Passwords are one of the most important and least secure security protections we all use. Take a minute to think about how many sites you access with a password: Duke, Facebook, Twitter, Instagram, Gmail, Evernote, Apple, Amazon, Netflix, Twitch, your bank, and maybe a few others. How many of those passwords are the same?
In recent weeks, 5 million Google passwords were exposed and celebrity photos leaked online after a suspected iCloud breach. What would you do if your account password was stolen? What could an attacker do or see?
A 6-character password can be cracked in less than four minutes, and an 8-character password in a little more than a month.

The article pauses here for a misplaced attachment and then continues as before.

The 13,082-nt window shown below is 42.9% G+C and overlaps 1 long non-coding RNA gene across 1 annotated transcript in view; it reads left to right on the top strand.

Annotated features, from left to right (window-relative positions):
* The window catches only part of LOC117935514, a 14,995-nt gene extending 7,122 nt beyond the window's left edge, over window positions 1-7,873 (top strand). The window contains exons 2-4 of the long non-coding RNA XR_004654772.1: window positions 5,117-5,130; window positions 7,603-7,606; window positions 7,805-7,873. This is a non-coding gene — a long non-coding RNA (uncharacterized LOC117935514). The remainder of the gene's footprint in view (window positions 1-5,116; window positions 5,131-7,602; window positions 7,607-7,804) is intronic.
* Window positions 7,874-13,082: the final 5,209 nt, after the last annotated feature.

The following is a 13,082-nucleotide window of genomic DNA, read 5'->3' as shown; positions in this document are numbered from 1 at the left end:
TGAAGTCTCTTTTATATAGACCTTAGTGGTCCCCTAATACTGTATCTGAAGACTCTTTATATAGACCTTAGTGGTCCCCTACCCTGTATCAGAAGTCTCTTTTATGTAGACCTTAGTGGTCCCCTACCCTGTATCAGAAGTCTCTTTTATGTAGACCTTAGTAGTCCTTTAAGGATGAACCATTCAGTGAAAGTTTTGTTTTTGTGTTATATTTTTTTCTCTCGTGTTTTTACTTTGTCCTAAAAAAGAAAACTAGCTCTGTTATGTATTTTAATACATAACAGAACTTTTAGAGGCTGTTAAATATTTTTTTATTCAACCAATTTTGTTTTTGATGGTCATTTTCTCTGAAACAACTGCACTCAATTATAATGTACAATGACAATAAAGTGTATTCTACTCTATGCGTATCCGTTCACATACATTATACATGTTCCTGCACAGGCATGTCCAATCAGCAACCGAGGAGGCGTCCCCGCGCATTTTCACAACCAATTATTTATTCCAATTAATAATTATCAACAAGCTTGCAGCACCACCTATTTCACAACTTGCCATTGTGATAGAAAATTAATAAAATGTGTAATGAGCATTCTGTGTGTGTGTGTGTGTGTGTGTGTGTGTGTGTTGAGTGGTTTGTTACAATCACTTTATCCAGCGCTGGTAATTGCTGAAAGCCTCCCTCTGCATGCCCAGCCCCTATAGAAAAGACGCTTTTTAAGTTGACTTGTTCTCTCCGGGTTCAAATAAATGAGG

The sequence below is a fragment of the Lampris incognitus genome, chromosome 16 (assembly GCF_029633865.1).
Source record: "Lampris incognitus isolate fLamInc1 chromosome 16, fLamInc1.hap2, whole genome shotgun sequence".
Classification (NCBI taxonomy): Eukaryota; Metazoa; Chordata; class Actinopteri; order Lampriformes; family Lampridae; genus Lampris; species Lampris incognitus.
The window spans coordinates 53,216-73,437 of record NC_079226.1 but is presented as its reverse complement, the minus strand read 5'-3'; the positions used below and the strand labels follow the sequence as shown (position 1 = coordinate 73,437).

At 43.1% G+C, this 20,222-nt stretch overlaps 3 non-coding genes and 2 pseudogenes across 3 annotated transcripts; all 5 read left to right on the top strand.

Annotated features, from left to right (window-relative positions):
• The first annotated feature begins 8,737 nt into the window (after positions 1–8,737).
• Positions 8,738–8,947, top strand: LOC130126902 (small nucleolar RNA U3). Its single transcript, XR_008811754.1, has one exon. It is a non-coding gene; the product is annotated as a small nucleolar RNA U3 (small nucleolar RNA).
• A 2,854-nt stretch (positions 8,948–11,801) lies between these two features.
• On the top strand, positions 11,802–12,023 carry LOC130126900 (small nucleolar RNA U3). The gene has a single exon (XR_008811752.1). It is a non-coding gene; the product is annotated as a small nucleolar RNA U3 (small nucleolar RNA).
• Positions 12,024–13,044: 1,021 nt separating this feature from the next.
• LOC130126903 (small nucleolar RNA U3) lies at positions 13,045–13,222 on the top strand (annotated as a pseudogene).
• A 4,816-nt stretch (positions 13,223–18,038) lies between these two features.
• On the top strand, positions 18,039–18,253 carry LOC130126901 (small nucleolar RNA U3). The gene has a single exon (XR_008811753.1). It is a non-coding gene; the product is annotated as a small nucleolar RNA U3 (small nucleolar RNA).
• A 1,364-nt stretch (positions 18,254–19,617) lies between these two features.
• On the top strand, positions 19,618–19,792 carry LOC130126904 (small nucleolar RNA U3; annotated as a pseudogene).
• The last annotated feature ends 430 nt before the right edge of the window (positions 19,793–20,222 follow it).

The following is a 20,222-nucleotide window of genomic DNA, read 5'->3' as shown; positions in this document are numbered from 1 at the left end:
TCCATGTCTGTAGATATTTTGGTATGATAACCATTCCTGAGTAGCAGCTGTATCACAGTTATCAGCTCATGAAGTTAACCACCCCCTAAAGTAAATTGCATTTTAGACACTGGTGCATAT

While passwords are a challenge, they don't appear to be going away anytime soon. So, how do you protect access to your accounts? This is where the concept of two-step or multi-factor authentication comes in. Multi-factor authentication is based on something you know (your password) and something you have (such as your phone or a hardware token like a Yubikey). If an attacker gets your password, they would still have to get access to that second “factor” to access your account.
Duke offers multi-factor authentication (http://oit.duke.edu/mfa) that can be used to secure your NetID and access to various web applications at Duke. More than 6,100 individuals have registered so far, and we would like to see everyone at Duke try the service out.
You can also use multi-factor authentication for accounts at institutions like Facebook, Twitter, iCloud, Evernote and Bank of America. Check out this guide for more information on services that use it: https://twofactorauth.org.
So what do you need to do about all those passwords you have? Next week we'll talk about how you can use LastPass to store and create different passwords for all your accounts.